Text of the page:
A Scientific Theology, Volume 2: Reality

Article excerpt

A Scientific Theology, Volume 2: Reality. By Alister E. McGrath. Grand Rapids, Mich.: William B. Eerdmans Publishing Company, 2002. xvii + 343 pp. $50.00 (cloth).

This is the second volume in a three-volume treatise on McGrath's program of critical realist theology, which he refers to as scientific theology. McGrath defines scientific theology in the preface as "an a posteriori discipline, responding to and offering an account of what may be known of God through revelation, taking full account of the stratified nature of that knowledge of God" (p. xi). So he begins this volume with a discussion of knowledge, how we obtain knowledge, and the certainty of our knowledge.

McGrath boldly proclaims the death of classic foundationalism in favor of critical realism and demonstrates that founding our beliefs on basic objective "truths" or on experience is misguided and a by-product of Enlightenment thinking. Critical realism "recognizes that the observer modulates the process of observation itself; that the quest for truth modifies the truth that is encountered; that the knower affects what can be known" (p. 205).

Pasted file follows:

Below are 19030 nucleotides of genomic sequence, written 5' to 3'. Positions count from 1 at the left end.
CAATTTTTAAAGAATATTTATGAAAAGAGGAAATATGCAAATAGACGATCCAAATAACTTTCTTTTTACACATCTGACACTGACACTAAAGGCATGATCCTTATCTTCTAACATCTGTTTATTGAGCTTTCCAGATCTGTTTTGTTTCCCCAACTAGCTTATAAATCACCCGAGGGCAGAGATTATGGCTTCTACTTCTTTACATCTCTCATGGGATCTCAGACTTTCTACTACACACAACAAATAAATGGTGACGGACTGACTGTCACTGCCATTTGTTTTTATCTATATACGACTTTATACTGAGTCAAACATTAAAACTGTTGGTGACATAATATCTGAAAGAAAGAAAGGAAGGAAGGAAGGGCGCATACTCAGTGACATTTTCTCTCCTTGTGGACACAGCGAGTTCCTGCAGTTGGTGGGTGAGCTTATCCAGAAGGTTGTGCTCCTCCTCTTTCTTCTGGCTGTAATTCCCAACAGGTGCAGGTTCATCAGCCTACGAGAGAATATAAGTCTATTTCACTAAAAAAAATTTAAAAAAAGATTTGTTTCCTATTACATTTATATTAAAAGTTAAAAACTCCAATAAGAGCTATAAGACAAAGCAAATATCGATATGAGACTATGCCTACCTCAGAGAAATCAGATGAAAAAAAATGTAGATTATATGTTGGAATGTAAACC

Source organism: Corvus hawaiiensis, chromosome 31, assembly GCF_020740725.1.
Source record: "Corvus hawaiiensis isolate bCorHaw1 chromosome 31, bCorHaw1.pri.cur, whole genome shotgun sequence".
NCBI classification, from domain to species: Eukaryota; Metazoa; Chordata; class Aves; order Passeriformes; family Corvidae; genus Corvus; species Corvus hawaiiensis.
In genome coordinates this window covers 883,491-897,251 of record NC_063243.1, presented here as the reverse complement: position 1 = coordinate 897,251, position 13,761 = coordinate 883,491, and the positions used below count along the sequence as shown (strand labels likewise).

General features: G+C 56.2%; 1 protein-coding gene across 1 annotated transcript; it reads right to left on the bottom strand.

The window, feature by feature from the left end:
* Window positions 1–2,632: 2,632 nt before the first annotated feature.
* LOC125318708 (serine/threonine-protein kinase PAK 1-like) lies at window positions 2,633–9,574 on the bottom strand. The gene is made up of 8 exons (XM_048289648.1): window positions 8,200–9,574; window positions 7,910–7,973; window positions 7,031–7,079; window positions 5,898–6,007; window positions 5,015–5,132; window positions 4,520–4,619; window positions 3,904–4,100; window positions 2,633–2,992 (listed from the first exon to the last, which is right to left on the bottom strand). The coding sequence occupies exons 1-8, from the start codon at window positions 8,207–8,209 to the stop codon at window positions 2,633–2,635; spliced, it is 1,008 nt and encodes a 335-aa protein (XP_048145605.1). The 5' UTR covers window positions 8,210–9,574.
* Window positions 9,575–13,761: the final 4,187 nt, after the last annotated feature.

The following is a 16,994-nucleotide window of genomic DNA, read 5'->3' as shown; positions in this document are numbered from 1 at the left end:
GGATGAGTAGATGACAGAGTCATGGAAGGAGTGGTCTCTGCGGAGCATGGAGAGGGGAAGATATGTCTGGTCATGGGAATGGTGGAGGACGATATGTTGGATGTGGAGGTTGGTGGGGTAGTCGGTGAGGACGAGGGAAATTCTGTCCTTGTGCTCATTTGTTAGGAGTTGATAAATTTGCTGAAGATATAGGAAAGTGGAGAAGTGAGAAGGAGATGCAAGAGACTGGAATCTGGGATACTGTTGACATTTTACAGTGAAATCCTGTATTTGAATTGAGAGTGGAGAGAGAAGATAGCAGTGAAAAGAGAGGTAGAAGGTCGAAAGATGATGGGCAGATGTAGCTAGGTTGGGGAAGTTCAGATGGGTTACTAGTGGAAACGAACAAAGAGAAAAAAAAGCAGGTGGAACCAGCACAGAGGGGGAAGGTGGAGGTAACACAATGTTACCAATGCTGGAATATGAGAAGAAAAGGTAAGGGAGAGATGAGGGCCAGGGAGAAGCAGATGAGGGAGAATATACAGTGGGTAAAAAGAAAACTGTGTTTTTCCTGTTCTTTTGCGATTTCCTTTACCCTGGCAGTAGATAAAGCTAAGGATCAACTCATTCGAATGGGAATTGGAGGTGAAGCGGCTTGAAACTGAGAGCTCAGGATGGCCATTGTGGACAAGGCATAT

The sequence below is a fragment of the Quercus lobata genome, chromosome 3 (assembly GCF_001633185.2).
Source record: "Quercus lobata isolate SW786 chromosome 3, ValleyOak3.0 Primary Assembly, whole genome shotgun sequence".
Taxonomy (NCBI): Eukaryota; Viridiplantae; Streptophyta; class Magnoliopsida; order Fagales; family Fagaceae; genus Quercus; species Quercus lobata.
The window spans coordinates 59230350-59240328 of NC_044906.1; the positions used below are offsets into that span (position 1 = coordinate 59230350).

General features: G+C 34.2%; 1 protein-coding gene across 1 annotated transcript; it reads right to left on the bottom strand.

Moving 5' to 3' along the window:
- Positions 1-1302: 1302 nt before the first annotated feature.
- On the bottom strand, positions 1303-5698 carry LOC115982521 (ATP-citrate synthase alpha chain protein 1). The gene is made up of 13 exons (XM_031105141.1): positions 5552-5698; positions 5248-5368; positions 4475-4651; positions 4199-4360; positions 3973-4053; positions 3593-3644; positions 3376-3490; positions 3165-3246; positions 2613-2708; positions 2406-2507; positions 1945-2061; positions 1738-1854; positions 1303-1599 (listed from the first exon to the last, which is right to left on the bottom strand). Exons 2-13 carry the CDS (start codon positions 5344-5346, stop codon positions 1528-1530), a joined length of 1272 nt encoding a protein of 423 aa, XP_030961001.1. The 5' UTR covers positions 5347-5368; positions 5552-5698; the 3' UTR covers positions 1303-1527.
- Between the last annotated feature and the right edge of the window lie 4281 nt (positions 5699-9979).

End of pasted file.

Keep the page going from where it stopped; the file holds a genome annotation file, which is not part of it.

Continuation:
McGrath proposes a program of ongoing theological reflection that is based on internally coherent criteria. In order to illustrate the activity of this theological program he proposes the analogy of a boat on the seas which is constantly under construction and repair (as per philosopher Otto Neurath). Furthermore, nobody is capable of stepping out of the boat to gain a completely objective vantage point. McGrath very capably and convincingly relates this image of "Neurath's boat" to Christian theology, which exists at present within a vast storehouse of previous knowledge, faith, and tradition. Christian theology can be "consolidated" and "developed" by present-day theologians, but not "constituted" or reconstituted.

McGrath then goes on to show the importance of tradition in Christian theology as "an interpretive grid, a reticulate structure which may be thrown over experience" (p. 68) and the need to transcend tradition through the application of natural theology. …


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